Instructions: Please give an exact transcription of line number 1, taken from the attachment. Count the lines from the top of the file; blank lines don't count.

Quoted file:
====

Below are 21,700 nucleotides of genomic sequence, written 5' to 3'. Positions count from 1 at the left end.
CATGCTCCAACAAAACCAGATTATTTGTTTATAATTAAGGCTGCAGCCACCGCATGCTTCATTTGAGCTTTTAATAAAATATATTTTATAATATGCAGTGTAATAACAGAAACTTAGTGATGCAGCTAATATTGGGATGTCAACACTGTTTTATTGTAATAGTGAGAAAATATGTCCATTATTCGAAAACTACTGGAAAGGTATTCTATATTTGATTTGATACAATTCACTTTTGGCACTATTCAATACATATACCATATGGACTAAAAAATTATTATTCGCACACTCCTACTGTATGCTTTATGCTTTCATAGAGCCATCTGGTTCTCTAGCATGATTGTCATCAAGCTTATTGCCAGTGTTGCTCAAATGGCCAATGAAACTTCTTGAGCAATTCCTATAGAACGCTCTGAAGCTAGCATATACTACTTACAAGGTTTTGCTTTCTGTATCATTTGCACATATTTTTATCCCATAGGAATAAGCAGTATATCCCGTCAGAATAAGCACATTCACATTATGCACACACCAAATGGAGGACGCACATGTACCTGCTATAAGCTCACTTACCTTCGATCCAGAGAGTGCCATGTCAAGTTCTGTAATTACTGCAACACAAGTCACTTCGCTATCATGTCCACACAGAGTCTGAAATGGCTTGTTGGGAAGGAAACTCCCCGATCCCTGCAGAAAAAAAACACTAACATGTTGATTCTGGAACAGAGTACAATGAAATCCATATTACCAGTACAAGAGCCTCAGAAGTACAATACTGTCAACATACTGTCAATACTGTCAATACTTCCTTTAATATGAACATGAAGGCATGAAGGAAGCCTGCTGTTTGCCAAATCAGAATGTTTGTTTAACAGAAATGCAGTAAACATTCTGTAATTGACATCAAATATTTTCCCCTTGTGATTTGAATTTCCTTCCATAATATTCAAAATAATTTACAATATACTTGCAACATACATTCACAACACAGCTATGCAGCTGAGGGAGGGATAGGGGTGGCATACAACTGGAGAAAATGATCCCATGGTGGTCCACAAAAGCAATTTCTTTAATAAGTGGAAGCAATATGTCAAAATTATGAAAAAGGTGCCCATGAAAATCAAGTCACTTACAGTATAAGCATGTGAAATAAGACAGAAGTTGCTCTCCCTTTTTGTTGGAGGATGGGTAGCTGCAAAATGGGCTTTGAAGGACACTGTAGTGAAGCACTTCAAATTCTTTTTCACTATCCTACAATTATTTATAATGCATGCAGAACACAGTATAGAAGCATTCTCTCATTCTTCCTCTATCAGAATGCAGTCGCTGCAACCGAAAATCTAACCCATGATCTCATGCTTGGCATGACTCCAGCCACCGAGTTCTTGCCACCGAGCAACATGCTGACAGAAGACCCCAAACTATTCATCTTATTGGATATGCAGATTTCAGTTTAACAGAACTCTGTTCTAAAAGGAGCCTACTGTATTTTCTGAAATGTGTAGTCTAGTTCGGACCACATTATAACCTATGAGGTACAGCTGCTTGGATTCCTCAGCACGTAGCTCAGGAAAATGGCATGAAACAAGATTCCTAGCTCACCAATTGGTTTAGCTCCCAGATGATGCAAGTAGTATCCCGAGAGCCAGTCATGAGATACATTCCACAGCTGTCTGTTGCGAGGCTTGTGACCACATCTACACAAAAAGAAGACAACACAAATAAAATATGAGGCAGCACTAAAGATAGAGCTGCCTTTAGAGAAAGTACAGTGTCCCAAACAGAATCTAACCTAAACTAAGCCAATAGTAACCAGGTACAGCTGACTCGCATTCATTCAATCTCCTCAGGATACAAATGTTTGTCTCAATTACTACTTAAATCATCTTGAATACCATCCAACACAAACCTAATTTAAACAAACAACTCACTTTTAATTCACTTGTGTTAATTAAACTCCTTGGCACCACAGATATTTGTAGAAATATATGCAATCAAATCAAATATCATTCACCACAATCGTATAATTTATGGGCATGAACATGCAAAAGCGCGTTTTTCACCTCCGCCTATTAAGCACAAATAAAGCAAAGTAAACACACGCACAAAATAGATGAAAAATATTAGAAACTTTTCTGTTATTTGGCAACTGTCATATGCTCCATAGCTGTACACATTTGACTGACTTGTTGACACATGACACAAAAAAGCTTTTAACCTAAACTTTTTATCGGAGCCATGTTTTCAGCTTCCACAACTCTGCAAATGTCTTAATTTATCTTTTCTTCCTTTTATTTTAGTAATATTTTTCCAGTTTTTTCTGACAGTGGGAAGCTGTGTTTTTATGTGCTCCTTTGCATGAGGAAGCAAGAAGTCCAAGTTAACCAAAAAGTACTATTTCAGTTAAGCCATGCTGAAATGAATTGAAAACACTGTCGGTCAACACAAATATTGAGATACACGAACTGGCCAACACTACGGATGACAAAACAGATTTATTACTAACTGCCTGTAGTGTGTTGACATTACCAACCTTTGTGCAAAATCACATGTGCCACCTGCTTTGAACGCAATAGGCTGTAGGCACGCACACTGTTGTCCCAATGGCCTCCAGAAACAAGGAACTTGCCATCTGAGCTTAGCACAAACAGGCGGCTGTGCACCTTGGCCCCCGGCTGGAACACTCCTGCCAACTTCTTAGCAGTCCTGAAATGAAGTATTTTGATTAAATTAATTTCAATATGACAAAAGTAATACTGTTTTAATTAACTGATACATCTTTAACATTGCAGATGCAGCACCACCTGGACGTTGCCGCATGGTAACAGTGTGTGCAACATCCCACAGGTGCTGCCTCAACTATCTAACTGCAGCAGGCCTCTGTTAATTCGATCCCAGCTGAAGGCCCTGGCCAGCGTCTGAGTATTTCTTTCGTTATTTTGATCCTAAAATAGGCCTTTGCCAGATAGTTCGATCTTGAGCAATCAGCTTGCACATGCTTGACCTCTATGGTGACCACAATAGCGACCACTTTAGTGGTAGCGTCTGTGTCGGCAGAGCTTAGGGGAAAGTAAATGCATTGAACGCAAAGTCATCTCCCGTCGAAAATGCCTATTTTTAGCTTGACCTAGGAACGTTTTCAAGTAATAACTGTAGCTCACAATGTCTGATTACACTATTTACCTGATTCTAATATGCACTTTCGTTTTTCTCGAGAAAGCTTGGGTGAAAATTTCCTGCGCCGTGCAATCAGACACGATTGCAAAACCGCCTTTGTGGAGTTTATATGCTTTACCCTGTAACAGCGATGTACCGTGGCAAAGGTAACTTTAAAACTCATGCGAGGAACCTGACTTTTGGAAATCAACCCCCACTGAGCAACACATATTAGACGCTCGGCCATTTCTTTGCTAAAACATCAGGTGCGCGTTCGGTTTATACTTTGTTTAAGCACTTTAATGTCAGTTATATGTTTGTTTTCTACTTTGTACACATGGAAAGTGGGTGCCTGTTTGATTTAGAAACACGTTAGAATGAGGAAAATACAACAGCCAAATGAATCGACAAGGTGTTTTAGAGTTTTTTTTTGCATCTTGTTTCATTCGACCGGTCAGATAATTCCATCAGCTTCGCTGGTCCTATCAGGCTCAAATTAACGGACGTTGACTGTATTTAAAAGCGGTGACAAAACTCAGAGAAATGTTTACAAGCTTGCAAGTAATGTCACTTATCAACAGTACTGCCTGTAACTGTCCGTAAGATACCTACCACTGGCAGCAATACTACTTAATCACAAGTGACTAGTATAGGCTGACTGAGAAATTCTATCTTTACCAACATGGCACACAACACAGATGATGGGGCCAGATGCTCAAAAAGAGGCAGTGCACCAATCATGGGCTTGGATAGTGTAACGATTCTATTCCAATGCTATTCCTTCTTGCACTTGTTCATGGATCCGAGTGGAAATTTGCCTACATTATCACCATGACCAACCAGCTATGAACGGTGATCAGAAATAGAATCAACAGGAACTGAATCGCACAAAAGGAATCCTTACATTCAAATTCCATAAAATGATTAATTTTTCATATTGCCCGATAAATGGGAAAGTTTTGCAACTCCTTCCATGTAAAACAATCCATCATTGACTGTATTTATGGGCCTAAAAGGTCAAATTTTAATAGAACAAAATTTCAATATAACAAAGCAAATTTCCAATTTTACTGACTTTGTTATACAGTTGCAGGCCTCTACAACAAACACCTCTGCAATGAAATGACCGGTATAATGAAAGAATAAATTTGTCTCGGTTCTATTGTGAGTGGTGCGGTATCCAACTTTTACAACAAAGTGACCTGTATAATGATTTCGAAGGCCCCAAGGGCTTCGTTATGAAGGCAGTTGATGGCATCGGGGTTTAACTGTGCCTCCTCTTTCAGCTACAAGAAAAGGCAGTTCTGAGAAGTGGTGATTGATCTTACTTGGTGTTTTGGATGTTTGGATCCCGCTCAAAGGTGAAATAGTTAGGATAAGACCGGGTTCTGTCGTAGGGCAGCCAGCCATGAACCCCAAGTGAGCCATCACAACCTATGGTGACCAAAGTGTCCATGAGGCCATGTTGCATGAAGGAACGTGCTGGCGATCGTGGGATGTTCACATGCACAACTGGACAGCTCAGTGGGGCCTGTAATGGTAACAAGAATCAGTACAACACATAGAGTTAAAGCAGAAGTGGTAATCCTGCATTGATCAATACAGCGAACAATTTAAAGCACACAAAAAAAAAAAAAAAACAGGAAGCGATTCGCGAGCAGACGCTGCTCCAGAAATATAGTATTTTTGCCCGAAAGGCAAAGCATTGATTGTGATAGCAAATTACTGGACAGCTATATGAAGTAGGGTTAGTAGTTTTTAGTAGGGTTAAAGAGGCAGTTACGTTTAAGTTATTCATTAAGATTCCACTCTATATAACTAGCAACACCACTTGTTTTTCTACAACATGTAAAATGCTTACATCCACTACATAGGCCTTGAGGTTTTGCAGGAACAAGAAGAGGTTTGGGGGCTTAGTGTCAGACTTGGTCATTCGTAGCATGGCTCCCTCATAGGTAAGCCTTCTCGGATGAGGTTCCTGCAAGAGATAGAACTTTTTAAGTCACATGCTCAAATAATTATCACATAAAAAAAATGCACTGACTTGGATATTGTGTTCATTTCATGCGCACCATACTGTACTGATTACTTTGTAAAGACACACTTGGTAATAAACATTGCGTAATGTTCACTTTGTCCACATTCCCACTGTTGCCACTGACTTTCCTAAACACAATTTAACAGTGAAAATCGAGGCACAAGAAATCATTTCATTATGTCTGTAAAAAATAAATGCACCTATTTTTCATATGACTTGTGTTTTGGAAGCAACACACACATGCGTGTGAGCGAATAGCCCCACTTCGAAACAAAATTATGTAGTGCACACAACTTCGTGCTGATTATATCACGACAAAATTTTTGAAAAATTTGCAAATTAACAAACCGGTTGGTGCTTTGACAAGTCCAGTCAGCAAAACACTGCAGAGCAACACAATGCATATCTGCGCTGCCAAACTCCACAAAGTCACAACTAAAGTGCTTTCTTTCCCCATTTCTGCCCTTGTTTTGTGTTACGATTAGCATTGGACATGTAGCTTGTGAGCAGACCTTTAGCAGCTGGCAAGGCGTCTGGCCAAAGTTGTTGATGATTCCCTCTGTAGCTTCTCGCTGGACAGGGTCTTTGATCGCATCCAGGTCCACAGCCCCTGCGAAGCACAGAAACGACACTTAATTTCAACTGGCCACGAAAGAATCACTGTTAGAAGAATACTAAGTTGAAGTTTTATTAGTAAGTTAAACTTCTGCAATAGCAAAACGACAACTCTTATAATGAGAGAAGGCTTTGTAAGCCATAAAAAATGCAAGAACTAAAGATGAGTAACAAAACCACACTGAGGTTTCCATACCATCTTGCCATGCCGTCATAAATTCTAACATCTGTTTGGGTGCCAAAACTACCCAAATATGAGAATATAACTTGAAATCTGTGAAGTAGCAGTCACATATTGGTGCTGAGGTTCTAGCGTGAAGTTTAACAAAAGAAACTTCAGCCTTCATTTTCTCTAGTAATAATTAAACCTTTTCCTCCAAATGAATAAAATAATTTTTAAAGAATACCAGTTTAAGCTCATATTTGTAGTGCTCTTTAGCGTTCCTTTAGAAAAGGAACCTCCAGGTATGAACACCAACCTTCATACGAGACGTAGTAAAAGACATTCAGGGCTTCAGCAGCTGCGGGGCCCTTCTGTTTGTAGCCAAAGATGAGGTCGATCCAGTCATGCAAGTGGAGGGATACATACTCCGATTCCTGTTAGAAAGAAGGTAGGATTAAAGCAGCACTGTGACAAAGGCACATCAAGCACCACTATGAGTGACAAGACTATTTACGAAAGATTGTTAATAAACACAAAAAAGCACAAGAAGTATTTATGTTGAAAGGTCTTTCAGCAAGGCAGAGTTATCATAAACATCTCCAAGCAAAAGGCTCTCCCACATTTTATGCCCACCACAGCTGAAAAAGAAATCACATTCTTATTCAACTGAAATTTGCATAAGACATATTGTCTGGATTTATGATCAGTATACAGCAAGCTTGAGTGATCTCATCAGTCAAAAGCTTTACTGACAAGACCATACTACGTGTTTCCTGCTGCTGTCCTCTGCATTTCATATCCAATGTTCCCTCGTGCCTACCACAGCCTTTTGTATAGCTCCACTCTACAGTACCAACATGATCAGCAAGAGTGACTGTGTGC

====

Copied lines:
Below are 21,700 nucleotides of genomic sequence, written 5' to 3'. Positions count from 1 at the left end.